this. First, get a terminal emulator. These programs allow you to receive
relatively protocol-free data. It's nothing like your damned PPP/SLIP
connection; raw data (with the exception of emulation) is displayed from
the remote computer. I suggest Telemate, Telix; anything but
hyperterminal.

For the connection to be possible and coherent, set your baud rate to
1200bps (some dialups support 14.4) and data bits to 7. Most connections
to remote computers are 8 bits, although X.25 networks are an exception.
You should know that the possible combination of 8 bits is 256; it means
that on an 8 bit connection, we can take advantage of 256 characters.
Telenet can only send and receive data consisting of one of the 127
bytes, combinations of 7 bits.

[ Correct me if I'm wrong here, but won't most modern modems auto-set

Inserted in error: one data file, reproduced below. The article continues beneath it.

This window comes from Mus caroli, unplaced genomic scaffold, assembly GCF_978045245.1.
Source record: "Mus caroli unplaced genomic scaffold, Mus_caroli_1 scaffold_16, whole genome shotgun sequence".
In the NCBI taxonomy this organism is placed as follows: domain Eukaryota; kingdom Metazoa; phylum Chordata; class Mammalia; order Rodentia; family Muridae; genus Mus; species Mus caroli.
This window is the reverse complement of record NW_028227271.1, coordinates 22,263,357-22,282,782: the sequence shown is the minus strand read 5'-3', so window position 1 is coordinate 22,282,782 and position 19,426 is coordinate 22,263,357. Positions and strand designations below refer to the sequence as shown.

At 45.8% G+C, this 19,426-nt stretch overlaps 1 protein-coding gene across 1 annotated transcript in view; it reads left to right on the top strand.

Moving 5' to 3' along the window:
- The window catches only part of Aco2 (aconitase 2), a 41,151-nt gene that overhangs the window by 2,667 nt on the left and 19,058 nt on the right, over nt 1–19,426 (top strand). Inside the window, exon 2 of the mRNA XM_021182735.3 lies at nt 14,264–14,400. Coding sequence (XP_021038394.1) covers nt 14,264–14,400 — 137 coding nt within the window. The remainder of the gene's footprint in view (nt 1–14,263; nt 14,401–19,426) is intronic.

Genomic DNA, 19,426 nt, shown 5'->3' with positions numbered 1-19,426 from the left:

their baud rate depending on how the dialup handshakes? {kynik} ]

[ We'd like to think so. Some old modems don't like to talk to newer ones
though. Backwards combatibility. And besides, it can't hurt. {ajax} ]

With that said, know that if you want to transfer binary files over
Telenet, you have to use the kermit protocol, because zmodem, ymodem,
xmodem, etc. are 8 bit protocols. Kermit is a slow bastard and time has
blessed us with its death in modern file transfers. My suggestion for
transfering files over a 7 bit connection is to use uuencoding (unix to
unix encoding). This will break down those extended ascii characters
into plaintext, and then all you have to do is uudecode on the remote
system.

Once you've configured your terminal program with the two
specifications above, it's time to connect to Telenet. The toll free
Telenet dialup is 1-800-546-2000.

[ When dialed from some area codes, you may receive a message saying "You
have entered a number that can not be reached within your calling area."
then a unique number code, in my case "47530" I don't exactly know what
the numbers there stand for, but it is interesting that it looks quite
like a zip code :-/ {Reverse Corruption} ]